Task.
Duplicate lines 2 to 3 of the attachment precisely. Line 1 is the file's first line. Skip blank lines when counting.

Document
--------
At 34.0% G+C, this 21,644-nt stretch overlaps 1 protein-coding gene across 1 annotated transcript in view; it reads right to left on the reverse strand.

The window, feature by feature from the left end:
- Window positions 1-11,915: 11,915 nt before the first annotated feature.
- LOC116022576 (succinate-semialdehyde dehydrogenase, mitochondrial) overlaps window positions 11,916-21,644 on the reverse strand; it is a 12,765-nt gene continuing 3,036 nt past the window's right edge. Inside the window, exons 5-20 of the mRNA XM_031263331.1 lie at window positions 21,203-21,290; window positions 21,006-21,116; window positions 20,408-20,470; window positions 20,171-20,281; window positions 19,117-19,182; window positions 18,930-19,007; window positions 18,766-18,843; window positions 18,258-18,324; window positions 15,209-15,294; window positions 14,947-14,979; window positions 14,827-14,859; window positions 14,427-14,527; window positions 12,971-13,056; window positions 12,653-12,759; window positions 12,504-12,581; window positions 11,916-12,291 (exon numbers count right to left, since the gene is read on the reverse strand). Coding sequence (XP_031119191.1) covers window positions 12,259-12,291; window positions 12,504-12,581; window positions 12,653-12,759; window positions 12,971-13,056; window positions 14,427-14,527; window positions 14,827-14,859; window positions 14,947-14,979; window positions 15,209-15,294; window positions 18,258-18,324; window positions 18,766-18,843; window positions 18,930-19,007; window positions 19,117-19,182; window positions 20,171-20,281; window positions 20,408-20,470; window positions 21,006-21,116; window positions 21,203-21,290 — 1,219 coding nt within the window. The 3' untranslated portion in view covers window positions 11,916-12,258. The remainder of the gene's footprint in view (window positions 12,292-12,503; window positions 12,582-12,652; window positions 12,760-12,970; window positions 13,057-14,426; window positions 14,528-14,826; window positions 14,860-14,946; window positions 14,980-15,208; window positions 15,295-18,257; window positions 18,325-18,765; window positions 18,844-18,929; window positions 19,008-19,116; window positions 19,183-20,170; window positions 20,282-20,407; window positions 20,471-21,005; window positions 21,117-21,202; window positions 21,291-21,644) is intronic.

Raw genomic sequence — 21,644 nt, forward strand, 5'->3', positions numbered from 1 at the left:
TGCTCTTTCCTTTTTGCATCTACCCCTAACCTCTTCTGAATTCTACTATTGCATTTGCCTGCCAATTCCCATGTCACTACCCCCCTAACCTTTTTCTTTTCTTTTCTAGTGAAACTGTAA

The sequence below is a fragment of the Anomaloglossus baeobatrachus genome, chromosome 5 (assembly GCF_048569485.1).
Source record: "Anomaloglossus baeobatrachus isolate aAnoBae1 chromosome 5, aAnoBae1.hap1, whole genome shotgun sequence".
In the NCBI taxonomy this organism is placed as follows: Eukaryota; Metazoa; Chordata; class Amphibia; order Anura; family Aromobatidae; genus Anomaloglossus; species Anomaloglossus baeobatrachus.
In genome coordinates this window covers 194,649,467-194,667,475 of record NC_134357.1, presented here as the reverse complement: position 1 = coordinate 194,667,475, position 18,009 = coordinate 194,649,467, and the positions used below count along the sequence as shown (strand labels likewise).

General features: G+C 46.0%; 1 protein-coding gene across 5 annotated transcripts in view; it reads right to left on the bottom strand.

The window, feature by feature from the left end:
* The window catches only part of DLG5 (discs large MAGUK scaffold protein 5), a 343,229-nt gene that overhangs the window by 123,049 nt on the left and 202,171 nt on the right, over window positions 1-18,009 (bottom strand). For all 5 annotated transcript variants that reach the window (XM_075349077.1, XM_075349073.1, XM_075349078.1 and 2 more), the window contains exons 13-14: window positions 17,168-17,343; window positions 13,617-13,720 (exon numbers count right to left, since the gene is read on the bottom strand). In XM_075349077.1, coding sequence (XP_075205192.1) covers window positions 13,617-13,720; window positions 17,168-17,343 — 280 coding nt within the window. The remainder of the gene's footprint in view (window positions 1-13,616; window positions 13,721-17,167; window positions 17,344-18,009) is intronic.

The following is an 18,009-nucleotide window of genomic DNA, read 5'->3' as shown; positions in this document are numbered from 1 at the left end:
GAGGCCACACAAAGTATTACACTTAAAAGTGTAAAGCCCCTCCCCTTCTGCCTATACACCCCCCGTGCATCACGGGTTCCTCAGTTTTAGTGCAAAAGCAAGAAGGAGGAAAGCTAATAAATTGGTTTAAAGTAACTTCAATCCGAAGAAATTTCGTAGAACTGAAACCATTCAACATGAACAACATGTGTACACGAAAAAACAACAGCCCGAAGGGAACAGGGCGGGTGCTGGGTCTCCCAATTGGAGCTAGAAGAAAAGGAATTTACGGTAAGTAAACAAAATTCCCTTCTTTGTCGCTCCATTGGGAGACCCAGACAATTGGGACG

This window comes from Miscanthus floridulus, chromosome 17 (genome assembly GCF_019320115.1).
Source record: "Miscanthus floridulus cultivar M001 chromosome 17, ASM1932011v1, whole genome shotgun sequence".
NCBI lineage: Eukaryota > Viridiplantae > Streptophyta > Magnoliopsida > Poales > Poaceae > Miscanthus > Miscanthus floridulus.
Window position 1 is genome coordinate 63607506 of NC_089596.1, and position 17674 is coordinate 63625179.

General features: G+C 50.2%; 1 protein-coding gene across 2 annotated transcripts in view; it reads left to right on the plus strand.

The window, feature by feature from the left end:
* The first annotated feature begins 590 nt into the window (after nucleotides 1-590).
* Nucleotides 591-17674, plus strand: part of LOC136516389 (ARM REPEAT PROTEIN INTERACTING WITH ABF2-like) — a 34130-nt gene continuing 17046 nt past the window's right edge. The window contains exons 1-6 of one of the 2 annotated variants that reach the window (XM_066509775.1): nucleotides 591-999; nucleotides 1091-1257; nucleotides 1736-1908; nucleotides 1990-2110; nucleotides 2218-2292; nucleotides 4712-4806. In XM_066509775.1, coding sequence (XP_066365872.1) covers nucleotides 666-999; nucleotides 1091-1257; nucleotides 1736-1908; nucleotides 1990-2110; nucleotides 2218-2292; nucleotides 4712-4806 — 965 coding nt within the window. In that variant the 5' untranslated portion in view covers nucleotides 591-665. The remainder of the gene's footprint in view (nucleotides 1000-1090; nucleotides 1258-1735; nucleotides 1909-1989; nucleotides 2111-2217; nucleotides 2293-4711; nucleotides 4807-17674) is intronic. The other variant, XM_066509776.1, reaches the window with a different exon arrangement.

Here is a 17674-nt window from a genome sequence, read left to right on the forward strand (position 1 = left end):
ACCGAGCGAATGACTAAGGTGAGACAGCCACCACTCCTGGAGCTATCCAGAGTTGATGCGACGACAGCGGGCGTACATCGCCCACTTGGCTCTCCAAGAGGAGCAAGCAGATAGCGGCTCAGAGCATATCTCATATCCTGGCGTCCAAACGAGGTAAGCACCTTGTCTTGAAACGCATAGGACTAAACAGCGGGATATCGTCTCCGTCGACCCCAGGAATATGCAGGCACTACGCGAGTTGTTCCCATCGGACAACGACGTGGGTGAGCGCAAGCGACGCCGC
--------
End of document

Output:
The window, feature by feature from the left end:
- Window positions 1-11,915: 11,915 nt before the first annotated feature.